The sinking of the Titanic in April 1912 had a seismic impact on contemporary society, dominating news media worldwide for the rest of the year and beyond. For a 21st-century equivalent, think 9/11.
Other ships had sunk with greater loss of life, so that alone wasn’t responsible for the huge shockwave the Titanic created in its wake. The fact that it was the most luxurious ship ever built, said by some (although never by its builders) to be unsinkable played a part. The rumours that those in charge had been pushing the ship to reach New York in record time created villains to revile. But at least part of the overall disbelief and fascination was because of the sheer number of the rich and famous who perished.
There was Major Archibald Butt, an influential military aide to US President Taft and before that to President Roosevelt. President Taft himself sent a Marconigram to the Carpathia to enquire if Butt had survived but the radio operators were too busy to reply and he only found out his friend was dead when the survivor lists were transmitted to shore.
There was multi-millionaire property owner John Jacob Astor, so rich that it was feared the New York stock exchange might collapse when he was reported to be among the missing. He’d been honeymooning with his teenage wife Madeleine, and before they left New York they had been pursued relentlessly by photographers because of the scandal of his remarriage following divorce from his first wife.
There was Benjamin Guggenheim of the famously wealthy mining family; George Widener, who owned a streetcar firm in Philadelphia and was a director of the company that owned the Titanic; Isidor Straus, owner of Macy’s department store in New York; and artist and war correspondent Francis Millet. On the British side, there was William Thomas Stead, a well-respected investigative reporter and former editor of the Pall Mall Gazette.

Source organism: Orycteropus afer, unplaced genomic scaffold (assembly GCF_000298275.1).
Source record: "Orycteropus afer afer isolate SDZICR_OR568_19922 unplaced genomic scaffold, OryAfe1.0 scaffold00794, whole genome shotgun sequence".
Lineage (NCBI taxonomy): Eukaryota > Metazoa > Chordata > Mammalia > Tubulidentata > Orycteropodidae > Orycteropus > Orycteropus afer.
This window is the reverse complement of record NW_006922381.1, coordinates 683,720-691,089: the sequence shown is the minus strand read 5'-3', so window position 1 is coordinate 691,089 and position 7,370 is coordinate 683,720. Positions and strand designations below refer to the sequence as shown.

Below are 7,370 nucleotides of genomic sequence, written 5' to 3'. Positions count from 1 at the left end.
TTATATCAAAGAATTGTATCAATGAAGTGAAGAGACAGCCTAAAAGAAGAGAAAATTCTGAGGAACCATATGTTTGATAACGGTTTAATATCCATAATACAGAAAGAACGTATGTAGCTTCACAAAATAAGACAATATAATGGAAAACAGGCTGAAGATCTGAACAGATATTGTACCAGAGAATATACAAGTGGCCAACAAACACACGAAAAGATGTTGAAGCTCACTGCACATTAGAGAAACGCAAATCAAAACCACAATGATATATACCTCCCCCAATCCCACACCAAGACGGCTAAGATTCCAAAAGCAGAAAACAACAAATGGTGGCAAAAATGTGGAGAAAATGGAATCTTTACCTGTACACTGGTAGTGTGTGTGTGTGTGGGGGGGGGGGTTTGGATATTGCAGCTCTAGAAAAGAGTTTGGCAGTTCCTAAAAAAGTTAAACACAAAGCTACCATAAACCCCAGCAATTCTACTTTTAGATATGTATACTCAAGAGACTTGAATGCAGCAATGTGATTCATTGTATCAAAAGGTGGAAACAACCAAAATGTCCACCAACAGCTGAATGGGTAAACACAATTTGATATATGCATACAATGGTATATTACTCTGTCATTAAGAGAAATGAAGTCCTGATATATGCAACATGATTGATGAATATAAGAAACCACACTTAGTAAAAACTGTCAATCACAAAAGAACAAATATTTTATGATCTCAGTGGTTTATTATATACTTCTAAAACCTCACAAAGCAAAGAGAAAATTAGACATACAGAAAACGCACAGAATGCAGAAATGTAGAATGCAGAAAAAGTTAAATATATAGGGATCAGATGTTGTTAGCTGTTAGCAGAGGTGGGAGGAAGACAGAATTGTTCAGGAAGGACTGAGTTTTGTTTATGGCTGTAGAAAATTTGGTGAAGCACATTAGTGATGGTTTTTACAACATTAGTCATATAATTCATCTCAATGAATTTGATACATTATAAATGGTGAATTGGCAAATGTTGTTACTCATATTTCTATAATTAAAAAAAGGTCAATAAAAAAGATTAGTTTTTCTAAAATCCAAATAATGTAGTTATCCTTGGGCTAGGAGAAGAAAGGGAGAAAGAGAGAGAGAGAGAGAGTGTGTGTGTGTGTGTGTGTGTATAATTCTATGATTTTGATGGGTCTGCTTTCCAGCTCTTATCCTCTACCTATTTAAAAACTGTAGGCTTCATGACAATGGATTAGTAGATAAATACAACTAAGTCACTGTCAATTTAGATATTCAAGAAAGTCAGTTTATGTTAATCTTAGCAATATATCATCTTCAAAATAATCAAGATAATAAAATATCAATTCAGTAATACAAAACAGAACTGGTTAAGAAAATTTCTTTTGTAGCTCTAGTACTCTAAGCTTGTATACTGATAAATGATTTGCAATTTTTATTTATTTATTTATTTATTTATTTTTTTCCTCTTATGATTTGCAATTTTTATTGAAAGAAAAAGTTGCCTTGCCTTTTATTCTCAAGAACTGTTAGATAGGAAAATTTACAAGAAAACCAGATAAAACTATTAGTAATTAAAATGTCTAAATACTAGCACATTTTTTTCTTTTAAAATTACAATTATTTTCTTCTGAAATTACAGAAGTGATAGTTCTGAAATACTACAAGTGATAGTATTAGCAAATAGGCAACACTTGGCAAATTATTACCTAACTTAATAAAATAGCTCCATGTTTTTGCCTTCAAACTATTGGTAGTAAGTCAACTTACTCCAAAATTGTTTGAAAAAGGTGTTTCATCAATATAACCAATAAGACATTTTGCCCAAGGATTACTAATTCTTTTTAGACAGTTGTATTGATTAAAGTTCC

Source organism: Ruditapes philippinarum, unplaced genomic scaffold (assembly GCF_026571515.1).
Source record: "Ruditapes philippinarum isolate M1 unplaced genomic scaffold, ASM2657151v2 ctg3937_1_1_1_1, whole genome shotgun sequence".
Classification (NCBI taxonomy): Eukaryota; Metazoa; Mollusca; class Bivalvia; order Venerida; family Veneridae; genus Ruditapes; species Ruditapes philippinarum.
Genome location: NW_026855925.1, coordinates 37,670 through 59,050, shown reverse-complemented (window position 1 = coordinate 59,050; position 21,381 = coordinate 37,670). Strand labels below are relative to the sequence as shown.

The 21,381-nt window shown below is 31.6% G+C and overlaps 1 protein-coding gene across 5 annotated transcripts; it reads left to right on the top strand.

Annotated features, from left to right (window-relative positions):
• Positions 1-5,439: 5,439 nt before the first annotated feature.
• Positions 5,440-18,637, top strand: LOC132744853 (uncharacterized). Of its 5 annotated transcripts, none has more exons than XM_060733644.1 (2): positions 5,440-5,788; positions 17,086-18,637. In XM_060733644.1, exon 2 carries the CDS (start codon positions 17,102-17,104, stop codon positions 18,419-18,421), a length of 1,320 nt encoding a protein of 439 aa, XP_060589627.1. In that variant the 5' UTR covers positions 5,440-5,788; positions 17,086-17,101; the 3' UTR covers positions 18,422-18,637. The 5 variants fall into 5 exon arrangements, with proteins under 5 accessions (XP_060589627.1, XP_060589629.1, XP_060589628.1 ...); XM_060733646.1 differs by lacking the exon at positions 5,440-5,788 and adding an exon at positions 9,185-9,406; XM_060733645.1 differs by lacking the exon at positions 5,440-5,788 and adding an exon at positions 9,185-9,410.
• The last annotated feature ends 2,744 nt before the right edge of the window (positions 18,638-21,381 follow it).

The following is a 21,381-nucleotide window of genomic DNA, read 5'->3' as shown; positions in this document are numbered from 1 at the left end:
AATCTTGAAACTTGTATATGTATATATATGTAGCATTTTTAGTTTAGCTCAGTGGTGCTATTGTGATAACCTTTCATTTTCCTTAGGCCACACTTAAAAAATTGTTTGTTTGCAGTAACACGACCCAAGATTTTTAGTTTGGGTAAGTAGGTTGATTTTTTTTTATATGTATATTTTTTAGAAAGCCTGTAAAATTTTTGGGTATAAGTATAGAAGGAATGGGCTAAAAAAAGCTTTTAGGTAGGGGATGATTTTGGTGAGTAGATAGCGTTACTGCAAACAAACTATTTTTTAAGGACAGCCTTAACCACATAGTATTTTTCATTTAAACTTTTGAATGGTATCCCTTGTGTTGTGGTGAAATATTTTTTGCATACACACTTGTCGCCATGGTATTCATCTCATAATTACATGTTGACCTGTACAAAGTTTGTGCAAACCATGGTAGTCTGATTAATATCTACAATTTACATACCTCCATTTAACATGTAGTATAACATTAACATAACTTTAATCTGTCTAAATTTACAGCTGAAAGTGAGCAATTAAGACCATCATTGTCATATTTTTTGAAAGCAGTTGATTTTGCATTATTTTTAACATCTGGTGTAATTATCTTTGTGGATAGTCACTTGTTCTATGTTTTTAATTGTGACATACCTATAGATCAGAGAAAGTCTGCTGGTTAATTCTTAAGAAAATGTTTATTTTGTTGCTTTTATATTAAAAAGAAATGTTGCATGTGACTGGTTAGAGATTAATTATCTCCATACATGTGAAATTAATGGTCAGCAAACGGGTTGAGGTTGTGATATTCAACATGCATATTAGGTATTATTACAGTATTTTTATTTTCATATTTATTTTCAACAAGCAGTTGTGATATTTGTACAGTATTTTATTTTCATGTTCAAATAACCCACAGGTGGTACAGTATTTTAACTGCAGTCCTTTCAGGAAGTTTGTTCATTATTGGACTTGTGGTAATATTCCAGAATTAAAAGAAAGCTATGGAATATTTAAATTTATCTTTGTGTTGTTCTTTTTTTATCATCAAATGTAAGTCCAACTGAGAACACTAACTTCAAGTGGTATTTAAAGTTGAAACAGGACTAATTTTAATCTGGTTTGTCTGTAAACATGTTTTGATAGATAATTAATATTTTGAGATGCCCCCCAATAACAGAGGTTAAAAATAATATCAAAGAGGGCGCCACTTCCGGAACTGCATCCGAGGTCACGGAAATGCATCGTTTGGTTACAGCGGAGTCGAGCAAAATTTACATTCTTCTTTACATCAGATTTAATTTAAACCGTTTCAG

Among survivors, there were actresses, such as Dorothy Gibson (who starred as herself in a film about the sinking just a month after the tragedy); French singer Léontine Aubart, the mistress of Benjamin Guggenheim; Edith Russell, a well-known fashion journalist; and members of the British aristocracy such as Lord and Lady Duff-Gordon and the Countess of Rothes.
Politics, finance, fashion, the arts and the upper classes – all were represented on the Titanic.
When a celebrity dies, the shock is magnified by the fact that our emotions are echoed around the globe. We ask questions like “Do you remember what you were doing when you heard that Kennedy/Marilyn Monroe/John Lennon/Princess Diana died?” For those on shore hearing the first reports of the Titanic tragedy, it must have been like all those rolled into one.